U.S. Department of Energy - Energy Efficiency and Renewable Energy
Weatherization & Intergovernmental Program
Natural Lighting to Lower Charity's Energy Bill
July 15, 2010
By Austen Sherman
The Society of St. Vincent de Paul's main warehouse is shining from within.
The non-profit organization secured $48,533 from the Arizona Department of Commerce's State Energy Program and a $18,660 rebate from Arizona Public Service to invest in a new "daylighting" project.
The project will allow the St. Vincent de Paul's warehouse in Phoenix to use natural lighting during the day, potentially saving $14,000 a year while reducing carbon-dioxide emissions.
"We now have more money to help supply food, and medical and dental care," said Steve Zabilski, executive director at St. Vincent de Paul. "We are so grateful to everyone involved for this opportunity."
The non-profit organization is one of 14 groups to receive a total of $637,000 in American Recovery and Reinvestment Act funding for renewable-energy projects throughout the state.
These projects obtained an additional $616,000 from rebates or grants.
Zabilski said that it was nearly impossible to go before St. Vincent De Paul's board to ask for money for energy improvements because the organization needed its cash to fund services for clients.
The Natural Lighting Co., headquartered in Glendale, is completing the energy project on behalf of St. Vincent de Paul. "Daylighting is the simplest form of solar energy you can use," said Bruce Bilbrey, vice president of Natural Lighting Co.
While the project is slated to be completed next week as long as weather continues to permit progress, the 36,000-square-foot warehouse has kept 40 percent of Bilbrey's staff working full-time the past five weeks.
According to Bilbrey, projects like this generally have about a 15-year life span. That would translate to energy savings of more than $210,000 over the life of the equipment.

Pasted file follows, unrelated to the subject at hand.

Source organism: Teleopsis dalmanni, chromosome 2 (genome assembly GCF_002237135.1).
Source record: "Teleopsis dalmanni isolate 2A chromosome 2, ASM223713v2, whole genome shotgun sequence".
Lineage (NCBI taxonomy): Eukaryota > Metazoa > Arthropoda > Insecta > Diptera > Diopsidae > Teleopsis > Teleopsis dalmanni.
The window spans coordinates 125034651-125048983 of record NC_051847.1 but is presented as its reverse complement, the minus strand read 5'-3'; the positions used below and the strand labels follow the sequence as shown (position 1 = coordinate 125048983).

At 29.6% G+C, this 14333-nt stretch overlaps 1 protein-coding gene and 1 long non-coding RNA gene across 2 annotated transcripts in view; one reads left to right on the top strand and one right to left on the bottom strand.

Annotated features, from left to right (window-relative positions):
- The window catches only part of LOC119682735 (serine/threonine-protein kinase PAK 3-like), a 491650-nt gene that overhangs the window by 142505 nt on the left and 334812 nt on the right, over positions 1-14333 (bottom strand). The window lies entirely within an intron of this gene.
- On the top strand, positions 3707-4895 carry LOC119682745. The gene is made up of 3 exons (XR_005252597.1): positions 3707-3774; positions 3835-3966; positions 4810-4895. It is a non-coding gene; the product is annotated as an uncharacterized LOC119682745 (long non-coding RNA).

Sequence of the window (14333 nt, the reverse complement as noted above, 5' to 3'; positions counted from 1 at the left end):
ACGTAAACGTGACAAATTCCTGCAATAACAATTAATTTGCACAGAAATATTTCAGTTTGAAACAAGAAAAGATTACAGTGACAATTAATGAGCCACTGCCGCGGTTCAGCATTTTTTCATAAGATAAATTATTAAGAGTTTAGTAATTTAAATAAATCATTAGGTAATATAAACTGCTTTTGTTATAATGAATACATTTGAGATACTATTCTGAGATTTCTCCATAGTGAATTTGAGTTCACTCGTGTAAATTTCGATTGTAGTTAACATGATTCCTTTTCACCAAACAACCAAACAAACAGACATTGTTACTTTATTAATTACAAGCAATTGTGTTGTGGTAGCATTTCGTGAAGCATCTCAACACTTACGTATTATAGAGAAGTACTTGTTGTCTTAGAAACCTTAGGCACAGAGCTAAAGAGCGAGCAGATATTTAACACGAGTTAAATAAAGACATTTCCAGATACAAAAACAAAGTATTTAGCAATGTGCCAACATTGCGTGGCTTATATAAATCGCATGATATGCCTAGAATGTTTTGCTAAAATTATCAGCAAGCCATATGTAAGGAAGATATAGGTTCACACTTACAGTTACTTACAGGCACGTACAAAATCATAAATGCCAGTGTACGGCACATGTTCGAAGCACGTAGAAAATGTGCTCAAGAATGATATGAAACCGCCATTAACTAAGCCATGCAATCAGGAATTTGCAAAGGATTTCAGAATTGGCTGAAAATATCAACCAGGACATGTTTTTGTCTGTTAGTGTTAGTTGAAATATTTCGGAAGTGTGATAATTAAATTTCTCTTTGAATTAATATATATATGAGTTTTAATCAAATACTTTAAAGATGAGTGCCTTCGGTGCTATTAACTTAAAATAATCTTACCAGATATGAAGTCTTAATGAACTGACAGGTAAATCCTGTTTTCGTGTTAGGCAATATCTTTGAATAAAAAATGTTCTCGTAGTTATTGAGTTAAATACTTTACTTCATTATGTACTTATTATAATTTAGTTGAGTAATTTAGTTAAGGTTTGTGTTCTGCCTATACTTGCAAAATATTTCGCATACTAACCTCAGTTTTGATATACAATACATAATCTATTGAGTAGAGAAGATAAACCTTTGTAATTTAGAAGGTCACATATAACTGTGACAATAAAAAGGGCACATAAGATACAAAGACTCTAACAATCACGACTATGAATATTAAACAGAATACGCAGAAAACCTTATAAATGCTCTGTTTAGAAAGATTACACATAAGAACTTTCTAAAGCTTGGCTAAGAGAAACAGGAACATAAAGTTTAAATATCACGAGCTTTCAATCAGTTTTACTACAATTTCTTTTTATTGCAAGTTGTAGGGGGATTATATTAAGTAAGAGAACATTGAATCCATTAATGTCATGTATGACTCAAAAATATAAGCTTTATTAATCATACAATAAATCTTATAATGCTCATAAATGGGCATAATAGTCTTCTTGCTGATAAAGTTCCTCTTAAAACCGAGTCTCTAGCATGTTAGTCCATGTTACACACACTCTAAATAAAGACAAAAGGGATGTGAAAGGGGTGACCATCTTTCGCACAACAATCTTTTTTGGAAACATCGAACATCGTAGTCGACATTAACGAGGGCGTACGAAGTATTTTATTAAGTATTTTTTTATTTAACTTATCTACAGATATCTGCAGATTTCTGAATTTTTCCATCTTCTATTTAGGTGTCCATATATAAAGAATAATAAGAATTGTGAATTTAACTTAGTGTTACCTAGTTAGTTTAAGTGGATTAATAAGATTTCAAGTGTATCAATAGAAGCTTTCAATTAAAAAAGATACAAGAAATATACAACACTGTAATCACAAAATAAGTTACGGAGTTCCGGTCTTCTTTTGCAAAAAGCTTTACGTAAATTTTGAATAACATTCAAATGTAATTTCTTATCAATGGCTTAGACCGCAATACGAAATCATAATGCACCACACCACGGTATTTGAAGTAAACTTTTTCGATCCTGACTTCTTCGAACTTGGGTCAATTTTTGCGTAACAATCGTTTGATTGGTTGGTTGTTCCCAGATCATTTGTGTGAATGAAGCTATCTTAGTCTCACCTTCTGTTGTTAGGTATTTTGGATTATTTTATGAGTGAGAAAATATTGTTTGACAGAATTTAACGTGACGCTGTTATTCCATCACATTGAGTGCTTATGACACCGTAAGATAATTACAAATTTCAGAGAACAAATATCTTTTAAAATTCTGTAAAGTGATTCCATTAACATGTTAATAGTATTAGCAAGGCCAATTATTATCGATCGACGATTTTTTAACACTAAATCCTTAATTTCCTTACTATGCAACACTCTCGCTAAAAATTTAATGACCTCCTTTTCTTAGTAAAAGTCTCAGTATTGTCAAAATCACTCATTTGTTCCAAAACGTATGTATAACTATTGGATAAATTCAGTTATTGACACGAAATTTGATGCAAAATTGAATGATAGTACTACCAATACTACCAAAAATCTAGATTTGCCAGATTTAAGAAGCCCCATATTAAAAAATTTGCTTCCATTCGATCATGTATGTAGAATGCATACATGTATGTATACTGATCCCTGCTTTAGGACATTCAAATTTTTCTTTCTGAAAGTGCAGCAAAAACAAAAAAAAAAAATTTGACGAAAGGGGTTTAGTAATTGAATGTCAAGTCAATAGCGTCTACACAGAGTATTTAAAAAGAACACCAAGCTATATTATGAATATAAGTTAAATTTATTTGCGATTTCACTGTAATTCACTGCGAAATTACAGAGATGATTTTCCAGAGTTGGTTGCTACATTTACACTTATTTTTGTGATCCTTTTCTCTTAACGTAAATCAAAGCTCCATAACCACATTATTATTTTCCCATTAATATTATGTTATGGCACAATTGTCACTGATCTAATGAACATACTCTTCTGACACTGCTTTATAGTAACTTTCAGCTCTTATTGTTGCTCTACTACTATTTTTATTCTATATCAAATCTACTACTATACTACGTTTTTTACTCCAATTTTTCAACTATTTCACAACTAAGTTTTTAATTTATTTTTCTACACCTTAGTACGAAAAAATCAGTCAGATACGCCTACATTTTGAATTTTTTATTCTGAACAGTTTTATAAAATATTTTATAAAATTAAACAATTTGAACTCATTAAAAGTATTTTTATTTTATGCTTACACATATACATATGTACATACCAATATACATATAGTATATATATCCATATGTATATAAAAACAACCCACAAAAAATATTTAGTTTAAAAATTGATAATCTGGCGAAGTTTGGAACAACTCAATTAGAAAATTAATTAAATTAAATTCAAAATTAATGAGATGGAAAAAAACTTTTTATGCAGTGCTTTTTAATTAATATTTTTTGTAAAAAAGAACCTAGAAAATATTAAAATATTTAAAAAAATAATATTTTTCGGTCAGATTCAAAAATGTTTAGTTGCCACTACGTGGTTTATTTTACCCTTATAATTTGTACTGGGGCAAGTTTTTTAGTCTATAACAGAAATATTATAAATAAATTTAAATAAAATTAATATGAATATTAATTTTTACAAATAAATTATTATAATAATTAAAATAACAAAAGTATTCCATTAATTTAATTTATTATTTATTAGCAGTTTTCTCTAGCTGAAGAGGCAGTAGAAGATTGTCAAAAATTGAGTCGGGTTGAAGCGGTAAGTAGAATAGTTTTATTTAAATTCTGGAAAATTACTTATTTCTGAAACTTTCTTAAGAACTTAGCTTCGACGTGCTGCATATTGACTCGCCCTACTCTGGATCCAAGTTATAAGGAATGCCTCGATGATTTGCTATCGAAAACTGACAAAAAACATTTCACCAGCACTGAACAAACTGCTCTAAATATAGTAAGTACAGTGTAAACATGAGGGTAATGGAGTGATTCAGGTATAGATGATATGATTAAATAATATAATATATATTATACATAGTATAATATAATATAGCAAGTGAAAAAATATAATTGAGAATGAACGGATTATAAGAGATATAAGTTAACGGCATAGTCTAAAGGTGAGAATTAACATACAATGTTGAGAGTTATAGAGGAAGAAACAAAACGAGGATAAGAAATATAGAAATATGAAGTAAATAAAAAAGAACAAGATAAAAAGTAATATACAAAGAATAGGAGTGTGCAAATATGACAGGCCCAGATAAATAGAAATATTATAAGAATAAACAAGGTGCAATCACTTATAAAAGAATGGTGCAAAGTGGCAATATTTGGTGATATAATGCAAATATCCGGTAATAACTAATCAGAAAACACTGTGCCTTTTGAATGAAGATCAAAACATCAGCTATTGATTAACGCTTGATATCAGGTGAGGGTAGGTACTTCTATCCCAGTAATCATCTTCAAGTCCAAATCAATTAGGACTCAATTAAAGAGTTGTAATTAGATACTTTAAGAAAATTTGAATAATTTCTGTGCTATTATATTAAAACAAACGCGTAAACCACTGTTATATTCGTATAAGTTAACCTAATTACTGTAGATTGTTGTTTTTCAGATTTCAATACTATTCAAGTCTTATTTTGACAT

The charity will use a passive daylighting system. In this design, a dome and reflective light shaft work with a diffusing lens to light the interior of the building. It provides even lighting across the building as opposed to skylights, which create uneven shadows with the movement of the sun.
Each of the 32 lighting units is assembled on the roof of the warehouse. When assembly is complete, a 4- by 4-foot square is cut in the ceiling and the units are put in place.
"This project is saving money and creating jobs," said Grady Bailey, energy director of the Arizona Department of Commerce.
Not only will the new lighting fixtures provide a savings for the St. Vincent de Paul, but Bilbrey said that studies have shown a significant increase in levels of production while using natural light. It provides twice as much light and less heat than electrical lighting.
"We take efficiency very seriously," Zabilski said.
Bilbrey expressed an interest in returning to St. Vincent de Paul to help improve the electrical lighting to be more efficient for cloudy days and late nights at the warehouse.
Despite having done more than 20 million square feet worth of work, Bilbrey said that this project for St. Vincent de Paul is one of his favorites.
"It is especially rewarding when it helps a non-profit that is helping people every day on a community-wide level," Bilbrey said.
To view this article on the Arizona Republic website, click here.